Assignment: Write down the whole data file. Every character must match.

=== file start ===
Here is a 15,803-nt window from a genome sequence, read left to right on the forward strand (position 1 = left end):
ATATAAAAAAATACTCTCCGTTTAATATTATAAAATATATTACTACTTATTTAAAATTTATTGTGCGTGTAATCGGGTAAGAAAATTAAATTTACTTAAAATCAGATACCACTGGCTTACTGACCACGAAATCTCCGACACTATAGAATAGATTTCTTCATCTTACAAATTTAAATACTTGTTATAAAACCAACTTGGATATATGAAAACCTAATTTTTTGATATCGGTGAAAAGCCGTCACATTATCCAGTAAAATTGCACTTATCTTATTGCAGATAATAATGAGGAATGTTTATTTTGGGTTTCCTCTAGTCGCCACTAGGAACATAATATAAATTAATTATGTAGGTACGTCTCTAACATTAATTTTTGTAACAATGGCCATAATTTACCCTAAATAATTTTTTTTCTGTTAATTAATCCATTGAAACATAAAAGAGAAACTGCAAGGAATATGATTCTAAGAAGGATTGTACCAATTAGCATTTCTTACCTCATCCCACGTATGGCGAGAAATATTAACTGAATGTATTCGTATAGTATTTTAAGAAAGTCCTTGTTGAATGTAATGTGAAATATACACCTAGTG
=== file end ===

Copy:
Here is a 15,803-nt window from a genome sequence, read left to right on the forward strand (position 1 = left end):
ATATAAAAAAATACTCTCCGTTTAATATTATAAAATATATTACTACTTATTTAAAATTTATTGTGCGTGTAATCGGGTAAGAAAATTAAATTTACTTAAAATCAGATACCACTGGCTTACTGACCACGAAATCTCCGACACTATAGAATAGATTTCTTCATCTTACAAATTTAAATACTTGTTATAAAACCAACTTGGATATATGAAAACCTAATTTTTTGATATCGGTGAAAAGCCGTCACATTATCCAGTAAAATTGCACTTATCTTATTGCAGATAATAATGAGGAATGTTTATTTTGGGTTTCCTCTAGTCGCCACTAGGAACATAATATAAATTAATTATGTAGGTACGTCTCTAACATTAATTTTTGTAACAATGGCCATAATTTACCCTAAATAATTTTTTTTCTGTTAATTAATCCATTGAAACATAAAAGAGAAACTGCAAGGAATATGATTCTAAGAAGGATTGTACCAATTAGCATTTCTTACCTCATCCCACGTATGGCGAGAAATATTAACTGAATGTATTCGTATAGTATTTTAAGAAAGTCCTTGTTGAATGTAATGTGAAATATACACCTAGTG